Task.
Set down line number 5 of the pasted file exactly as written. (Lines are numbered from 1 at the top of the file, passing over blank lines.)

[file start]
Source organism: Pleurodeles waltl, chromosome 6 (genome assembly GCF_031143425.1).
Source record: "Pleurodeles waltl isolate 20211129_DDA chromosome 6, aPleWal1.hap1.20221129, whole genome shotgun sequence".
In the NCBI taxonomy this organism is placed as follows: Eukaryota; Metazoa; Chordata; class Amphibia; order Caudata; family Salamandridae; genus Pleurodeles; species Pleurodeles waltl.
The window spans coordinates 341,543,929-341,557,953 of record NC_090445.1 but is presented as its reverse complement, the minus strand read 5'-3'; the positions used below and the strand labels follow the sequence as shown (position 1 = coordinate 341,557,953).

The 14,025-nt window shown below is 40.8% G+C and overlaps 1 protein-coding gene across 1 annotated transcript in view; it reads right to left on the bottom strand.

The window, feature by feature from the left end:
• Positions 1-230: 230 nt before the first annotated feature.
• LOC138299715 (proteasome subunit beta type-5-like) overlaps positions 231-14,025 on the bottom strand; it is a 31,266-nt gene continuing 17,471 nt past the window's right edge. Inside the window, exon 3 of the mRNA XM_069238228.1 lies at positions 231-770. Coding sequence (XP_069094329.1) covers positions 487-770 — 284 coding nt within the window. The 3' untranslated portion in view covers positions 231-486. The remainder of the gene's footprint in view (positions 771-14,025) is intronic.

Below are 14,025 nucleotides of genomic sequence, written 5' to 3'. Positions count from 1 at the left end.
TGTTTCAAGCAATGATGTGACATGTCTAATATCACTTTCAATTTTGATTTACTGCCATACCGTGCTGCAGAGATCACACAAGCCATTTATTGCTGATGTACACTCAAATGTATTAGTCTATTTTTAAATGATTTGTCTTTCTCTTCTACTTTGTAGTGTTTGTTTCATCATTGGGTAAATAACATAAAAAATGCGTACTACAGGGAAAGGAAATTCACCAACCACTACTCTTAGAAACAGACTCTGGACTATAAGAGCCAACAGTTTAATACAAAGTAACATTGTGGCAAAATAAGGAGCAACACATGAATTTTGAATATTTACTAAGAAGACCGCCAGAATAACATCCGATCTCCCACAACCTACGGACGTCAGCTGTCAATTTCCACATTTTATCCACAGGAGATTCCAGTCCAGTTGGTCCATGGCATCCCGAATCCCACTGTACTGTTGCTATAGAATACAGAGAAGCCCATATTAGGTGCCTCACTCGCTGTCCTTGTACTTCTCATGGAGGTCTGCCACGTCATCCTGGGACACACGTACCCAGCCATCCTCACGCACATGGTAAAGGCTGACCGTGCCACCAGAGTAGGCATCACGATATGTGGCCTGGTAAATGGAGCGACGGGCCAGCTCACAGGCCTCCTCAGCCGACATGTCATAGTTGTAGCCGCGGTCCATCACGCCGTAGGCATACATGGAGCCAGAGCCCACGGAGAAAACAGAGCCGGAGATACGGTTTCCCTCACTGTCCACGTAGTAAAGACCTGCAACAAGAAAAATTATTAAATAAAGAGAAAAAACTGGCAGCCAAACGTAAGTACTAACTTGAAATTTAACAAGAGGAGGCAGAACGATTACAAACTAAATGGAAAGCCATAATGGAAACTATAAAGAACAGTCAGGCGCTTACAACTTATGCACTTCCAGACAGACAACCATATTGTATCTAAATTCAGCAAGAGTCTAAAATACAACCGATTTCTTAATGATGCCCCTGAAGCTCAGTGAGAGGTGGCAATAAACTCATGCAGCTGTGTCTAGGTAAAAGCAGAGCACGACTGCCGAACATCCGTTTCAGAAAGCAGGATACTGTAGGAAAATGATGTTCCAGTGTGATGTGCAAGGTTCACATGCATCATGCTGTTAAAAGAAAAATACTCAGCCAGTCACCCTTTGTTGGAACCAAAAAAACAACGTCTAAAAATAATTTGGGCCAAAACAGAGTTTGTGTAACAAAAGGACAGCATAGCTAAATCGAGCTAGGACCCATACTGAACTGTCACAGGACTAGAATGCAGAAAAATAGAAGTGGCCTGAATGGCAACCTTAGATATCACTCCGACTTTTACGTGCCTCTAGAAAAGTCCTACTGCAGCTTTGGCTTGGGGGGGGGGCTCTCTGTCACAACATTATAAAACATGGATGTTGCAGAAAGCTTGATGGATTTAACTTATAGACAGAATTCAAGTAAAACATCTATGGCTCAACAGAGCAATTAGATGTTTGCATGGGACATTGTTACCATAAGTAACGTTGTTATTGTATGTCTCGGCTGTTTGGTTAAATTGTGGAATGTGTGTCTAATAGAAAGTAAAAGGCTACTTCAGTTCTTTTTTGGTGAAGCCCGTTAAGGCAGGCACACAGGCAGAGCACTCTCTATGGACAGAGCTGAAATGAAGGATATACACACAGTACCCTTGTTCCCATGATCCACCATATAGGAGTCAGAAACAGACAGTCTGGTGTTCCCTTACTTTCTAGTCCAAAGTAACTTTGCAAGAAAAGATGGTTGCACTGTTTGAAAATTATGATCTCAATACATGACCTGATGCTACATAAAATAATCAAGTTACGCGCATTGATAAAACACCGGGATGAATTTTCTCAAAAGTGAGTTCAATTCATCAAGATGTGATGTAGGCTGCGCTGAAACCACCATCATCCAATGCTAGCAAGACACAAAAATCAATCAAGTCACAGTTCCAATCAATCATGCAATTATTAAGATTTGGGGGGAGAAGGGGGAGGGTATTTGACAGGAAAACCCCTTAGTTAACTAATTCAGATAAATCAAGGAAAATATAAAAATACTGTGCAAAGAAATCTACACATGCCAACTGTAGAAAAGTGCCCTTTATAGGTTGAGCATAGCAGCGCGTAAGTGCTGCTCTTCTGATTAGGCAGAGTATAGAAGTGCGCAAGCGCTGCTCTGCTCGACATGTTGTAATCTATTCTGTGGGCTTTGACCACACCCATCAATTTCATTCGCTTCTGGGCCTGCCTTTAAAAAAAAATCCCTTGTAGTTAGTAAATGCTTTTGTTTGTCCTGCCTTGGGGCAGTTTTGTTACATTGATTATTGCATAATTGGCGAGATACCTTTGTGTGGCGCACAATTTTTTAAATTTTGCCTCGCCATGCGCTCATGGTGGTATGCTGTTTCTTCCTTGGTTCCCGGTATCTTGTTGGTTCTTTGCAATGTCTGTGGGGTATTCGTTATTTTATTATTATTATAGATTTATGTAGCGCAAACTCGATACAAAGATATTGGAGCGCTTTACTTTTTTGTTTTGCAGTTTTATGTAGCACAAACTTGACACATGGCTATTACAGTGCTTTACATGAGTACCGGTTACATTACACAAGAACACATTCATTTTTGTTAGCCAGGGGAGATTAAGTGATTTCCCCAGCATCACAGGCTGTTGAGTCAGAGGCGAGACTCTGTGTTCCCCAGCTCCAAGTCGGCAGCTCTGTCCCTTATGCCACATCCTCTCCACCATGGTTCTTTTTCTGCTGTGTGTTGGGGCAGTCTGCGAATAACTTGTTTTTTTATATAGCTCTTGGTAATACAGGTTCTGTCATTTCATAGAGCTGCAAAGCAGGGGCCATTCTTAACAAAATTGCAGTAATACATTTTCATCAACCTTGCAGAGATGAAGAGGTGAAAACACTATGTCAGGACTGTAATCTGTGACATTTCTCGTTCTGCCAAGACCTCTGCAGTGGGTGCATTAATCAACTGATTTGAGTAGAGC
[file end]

The 14,025-nt window shown below is 40.8% G+C and overlaps 1 protein-coding gene across 1 annotated transcript in view; it reads right to left on the bottom strand.